Planting in the favorable signs and phases of the moon can improve the strength and vigor of your plants, and give them every advantage by working with the natural energy of the moon. Just as the moon pulls the ocean tides, it also pulls the smaller bodies of water, causing moisture to rise closer to the surface during the waxing (increasing) moon, or drawing the roots down in the waning moon.
Terra Viva Organics is now providing a calendar that pulls all the information together for your climate, and keeps you on track for a more productive vegetable garden. The calendar has these features:
The best phase and sign of the moon for planting and cultivating
Lists when vegetable and flower seeds can be started in flats or set out in the garden
Monthly reminders of seasonal garden activities
Shows daily moon phase and sign, time of full and new moon
Three climate versions for short, medium and long growing seasons.
Tomatoes are one of the easiest vegetables to grow from seed. However, unless you live in the tropics, your summers are probably too short to direct seed these heat loving plants. Starting tomato seeds indoors gives them a jump on the season, especially with late maturing varieties. Start seed 6-8 weeks before your last frost. Check www.almanac.com/garden/garden.frostchart.html if you’d like to check your frost dates.
Tomato seeds themselves are easy to handle and can be planted in any type of container you have around the house: yogurt containers, milk cartons, etc. Try not to use too small of a container (egg cartons for example) or else you’ll be watering more frequently.
The key to starting tomato seed is to keep the seed moist. Pre-moisten the potting mix so that it’s wet but not soggy. When you squeeze it in your hand, no water should come out. The soil should form a ball that falls apart when you poke it. Fill your container and place 1 or 2 seeds on top, covering them lightly with more soil. Next, cover the container with either a plastic dome or saran wrap. Not only does covering prevent the soil from drying out, it prevents you from overwatering the soil as the seed is germinating.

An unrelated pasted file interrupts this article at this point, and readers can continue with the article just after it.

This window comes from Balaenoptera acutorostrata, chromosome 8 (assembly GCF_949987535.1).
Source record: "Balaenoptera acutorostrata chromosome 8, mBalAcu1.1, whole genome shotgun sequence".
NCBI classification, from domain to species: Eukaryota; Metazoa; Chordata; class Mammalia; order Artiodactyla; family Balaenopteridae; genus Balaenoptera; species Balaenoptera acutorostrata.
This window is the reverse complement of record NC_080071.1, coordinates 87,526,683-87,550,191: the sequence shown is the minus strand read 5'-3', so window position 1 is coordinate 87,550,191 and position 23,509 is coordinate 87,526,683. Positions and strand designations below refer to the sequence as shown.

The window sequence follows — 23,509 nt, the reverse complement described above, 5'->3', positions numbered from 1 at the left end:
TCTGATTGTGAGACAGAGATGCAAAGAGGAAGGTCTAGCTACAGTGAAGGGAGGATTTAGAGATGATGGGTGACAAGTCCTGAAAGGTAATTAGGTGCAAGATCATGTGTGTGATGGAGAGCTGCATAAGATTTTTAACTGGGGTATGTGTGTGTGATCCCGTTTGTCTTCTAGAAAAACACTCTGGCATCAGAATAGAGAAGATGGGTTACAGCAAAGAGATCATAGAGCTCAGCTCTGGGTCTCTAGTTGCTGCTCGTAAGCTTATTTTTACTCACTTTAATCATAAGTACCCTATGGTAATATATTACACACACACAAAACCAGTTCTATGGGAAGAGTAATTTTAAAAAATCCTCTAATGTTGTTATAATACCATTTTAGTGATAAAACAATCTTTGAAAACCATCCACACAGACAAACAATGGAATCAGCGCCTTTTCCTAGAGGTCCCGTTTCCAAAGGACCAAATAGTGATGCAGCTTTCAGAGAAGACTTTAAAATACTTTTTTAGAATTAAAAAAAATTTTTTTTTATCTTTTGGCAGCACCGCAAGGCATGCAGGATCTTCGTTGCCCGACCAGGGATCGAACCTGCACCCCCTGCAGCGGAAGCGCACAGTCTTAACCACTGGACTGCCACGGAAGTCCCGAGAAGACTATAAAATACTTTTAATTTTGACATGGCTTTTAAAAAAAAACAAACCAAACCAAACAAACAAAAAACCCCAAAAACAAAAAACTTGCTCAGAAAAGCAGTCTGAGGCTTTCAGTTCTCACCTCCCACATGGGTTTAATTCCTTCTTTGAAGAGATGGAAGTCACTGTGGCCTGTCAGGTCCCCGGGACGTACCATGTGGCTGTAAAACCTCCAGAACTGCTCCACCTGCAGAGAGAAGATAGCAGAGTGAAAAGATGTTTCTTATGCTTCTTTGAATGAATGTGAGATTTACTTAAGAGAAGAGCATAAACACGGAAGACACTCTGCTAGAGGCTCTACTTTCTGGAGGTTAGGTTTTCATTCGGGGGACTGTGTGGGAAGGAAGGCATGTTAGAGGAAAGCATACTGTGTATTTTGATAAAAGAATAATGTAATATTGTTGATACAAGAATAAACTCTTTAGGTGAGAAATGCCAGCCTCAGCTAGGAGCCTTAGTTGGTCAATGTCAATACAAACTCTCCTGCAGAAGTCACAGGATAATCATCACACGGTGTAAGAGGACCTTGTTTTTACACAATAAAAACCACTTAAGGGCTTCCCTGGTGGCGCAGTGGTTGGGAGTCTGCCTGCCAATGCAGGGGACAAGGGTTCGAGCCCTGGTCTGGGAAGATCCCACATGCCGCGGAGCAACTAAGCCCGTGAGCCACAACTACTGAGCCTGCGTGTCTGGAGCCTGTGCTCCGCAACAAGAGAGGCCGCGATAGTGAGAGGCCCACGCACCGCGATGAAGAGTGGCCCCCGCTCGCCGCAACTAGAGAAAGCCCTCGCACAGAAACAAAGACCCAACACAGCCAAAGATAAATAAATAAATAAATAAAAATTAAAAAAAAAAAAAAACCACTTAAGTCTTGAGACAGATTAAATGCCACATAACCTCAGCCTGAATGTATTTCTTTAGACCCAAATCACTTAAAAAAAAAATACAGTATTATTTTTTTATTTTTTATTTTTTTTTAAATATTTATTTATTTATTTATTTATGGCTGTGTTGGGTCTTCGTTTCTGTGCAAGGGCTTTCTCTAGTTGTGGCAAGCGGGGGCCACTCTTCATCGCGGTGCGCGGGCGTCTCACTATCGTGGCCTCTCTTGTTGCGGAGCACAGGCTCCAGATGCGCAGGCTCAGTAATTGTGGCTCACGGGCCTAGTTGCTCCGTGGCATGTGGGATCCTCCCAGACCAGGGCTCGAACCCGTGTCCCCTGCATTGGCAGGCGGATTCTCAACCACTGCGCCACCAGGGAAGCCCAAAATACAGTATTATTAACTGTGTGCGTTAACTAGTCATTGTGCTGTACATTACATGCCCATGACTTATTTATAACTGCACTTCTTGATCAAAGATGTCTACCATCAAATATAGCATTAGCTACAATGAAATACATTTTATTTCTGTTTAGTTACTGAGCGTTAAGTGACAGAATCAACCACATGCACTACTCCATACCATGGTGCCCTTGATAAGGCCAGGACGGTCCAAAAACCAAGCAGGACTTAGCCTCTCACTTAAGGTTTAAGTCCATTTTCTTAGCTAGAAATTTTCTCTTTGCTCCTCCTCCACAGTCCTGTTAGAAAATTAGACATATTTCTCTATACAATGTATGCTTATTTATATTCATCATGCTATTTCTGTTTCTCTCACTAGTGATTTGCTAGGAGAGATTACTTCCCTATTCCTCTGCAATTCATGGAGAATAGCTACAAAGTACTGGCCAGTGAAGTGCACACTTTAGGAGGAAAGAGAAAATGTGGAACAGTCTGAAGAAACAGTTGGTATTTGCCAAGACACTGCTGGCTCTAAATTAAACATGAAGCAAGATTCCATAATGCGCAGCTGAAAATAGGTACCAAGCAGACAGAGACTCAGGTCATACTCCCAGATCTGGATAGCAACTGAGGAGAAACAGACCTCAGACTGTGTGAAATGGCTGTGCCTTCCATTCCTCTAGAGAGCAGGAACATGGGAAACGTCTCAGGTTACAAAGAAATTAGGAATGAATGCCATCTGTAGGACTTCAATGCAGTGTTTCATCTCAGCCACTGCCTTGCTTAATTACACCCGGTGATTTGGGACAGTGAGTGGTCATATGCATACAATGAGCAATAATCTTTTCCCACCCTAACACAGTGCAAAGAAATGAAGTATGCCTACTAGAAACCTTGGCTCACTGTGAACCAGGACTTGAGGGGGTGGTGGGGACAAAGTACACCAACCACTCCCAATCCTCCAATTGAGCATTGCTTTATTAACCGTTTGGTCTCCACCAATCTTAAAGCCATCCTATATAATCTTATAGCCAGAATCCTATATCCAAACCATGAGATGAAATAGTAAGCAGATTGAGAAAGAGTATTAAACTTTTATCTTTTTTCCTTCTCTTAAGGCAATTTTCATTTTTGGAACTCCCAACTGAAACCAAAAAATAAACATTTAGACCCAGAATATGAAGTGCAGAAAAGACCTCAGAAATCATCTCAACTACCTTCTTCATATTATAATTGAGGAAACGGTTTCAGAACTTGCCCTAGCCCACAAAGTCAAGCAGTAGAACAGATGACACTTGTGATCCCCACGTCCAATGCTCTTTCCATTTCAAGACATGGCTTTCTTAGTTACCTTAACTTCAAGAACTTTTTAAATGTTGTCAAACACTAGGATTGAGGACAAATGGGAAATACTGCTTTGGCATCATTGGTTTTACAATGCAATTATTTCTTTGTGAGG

In addition to moisture, warm temperature is the key ingredient to helping tomato seeds germinate. At 75-80 F, seedlings will emerge in just 3-5 days. Bottom heat is best so place your containers in a warm spot like on top of the water heater or even on top of the VCR. Alternatively, you can use heating cables or a heating mat under the containers.
Once the seedlings are up, move them off the heat and provide them with lots of light. If you have a bright, south-facing window, keep them there. However, if you notice that your seedlings are getting lanky, it’s an indication that you need to provide supplemental light. Grow lights or fluorescent shop lights can be used to keep plants short & stocky. Suspend them close to the plants, no more than 4″ from the top of the leaves.